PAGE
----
The responsible use of metrics requires responsible scientometricians.  People who understand that there is really no such thing as a bad metric, but it is very possible to misuse them. People with a deeper level of understanding about what we are trying to measure, what the systemic effects of this might be, what indicators are available, what their limitations are, where they are appropriate, how they can best triangulate them with peer review.  We have good guidance on this in the form of the Leiden Manifesto, the Metric Tide and DORA.  However, these are the starting points of often painful responsible metric journeys, not easy-ride bandwagons to be jumped on.  If we’re not careful, I fear that in a hugely ironic turn, DORA and the Leiden Manifesto might themselves become bad (misused) metrics: an unreliable indicator of a commitment to the responsible use of metrics that may or may not be there in practice.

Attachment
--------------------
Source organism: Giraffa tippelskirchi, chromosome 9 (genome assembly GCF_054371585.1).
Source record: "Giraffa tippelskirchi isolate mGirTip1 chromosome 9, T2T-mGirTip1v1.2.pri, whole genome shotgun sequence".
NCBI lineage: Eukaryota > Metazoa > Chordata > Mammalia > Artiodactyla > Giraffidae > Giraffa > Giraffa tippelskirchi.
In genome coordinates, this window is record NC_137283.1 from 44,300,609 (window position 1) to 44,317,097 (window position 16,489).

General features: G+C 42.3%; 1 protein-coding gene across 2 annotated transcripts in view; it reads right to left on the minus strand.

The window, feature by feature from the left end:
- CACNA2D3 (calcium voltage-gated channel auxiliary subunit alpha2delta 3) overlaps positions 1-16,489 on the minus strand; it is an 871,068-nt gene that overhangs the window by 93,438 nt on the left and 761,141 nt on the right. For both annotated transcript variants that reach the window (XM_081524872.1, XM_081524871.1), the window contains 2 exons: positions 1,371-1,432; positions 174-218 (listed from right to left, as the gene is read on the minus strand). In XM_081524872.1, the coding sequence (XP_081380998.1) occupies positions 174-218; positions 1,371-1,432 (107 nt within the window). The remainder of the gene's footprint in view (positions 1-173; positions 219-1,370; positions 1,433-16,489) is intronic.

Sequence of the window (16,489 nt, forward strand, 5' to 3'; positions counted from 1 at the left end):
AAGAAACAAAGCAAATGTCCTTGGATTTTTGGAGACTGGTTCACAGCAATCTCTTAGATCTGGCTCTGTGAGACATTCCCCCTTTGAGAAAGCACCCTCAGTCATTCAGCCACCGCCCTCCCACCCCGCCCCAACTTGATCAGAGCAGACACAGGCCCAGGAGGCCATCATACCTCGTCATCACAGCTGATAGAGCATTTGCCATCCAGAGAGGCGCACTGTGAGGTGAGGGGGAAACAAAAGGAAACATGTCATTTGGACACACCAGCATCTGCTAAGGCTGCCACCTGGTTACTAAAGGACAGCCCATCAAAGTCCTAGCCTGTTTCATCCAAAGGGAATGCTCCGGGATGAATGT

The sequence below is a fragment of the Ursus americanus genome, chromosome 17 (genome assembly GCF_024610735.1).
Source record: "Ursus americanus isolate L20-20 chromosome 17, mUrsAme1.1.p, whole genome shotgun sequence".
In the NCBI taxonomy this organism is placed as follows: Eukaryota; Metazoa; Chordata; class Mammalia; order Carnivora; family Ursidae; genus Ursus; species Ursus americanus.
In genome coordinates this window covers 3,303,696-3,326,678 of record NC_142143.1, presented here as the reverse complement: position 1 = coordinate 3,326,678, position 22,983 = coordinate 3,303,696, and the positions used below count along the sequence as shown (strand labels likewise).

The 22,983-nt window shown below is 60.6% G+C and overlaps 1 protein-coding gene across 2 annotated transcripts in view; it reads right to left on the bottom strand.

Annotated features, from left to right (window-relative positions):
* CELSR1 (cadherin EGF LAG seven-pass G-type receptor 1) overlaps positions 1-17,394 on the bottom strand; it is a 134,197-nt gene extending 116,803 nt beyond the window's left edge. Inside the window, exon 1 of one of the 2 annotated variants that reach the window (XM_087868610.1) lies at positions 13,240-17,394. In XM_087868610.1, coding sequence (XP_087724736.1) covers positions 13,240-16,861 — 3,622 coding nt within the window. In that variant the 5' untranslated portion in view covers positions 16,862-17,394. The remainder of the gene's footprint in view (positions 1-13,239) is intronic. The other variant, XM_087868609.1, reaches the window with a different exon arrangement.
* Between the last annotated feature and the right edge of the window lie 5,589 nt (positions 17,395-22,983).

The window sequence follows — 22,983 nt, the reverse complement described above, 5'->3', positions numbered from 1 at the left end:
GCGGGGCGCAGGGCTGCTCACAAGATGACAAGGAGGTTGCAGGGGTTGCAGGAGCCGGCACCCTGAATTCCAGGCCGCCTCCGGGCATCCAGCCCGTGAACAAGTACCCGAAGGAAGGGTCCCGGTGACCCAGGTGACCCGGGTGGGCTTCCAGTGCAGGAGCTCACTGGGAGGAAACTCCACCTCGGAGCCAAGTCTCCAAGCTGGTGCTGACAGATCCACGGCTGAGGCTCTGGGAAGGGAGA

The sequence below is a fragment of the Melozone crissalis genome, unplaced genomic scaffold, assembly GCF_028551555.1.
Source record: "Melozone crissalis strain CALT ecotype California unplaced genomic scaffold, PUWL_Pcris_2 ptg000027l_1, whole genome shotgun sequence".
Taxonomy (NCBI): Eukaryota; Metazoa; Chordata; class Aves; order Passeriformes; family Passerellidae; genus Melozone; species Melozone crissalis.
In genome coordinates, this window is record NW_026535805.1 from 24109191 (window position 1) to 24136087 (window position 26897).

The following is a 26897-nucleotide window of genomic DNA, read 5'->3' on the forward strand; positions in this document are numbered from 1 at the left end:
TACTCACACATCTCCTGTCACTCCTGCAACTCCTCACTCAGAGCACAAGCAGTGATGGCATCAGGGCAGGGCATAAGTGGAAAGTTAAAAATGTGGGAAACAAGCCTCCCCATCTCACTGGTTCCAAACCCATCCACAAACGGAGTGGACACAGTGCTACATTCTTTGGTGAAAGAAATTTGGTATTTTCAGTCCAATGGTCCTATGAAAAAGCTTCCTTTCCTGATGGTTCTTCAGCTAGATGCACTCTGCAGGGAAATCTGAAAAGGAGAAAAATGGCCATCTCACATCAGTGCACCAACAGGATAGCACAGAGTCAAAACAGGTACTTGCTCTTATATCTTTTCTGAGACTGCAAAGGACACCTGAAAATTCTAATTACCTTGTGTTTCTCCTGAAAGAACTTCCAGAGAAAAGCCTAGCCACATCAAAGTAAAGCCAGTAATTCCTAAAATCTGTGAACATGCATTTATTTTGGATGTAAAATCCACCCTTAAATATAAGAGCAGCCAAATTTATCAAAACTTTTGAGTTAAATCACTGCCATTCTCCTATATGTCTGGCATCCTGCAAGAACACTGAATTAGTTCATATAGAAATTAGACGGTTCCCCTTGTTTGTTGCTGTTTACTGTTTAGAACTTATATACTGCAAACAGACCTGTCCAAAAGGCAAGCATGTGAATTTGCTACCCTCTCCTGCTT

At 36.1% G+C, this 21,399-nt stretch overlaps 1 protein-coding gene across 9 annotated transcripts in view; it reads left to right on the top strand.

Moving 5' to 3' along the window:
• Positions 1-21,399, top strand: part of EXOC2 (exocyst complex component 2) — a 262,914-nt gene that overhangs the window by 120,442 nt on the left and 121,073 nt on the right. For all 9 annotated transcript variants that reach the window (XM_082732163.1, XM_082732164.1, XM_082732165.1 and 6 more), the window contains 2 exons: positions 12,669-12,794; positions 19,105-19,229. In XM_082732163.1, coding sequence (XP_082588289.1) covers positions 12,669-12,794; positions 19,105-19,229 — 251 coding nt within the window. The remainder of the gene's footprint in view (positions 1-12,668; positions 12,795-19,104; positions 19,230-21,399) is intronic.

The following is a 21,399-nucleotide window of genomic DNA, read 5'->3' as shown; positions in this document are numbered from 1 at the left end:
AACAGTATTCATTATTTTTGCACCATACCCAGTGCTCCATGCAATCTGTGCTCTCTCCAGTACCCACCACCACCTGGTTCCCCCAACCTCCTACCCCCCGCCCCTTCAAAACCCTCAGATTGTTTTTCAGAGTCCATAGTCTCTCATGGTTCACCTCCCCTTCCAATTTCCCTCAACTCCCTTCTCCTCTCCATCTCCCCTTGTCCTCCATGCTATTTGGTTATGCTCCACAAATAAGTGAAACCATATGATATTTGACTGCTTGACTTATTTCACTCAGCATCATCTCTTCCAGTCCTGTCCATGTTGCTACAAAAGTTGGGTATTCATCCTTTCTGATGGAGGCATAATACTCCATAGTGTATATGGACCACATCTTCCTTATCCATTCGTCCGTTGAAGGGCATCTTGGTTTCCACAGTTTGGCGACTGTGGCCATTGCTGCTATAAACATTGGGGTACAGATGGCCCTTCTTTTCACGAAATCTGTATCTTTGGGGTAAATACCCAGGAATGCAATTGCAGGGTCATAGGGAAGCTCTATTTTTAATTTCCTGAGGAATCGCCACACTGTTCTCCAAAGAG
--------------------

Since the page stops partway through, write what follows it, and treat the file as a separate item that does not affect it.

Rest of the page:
Let’s get off the ‘metric-shaming’ bandwagons, deepen our understanding and press on with the hard work of responsible research evaluation.

 


Elizabeth Gadd

Elizabeth Gadd is the Research Policy Manager (Publications) at Loughborough University. She has a background in Libraries and Scholarly Communication research. She is the co-founder of the Lis-Bibliometrics Forum and is the ARMA Metrics Special Interest Group Champion

 

 

Creative Commons LicenceOriginal content posted on The Bibliomagician reposted here with permission. Content is licensed under a Creative Commons Attribution 4.0 International License.

REF & TEF: the connections – 11th October 2017

The outcomes of this year’s Teaching Excellence Framework (TEF) and the direction for the Research Excellence Framework (REF) as set out in the 2017 consultation response are likely to have significant implications for the higher education sector.  The links between research and teaching are likely to become ever more important, but set against the context of increasing emphasis on student experience, how should the sector respond and where should it focus?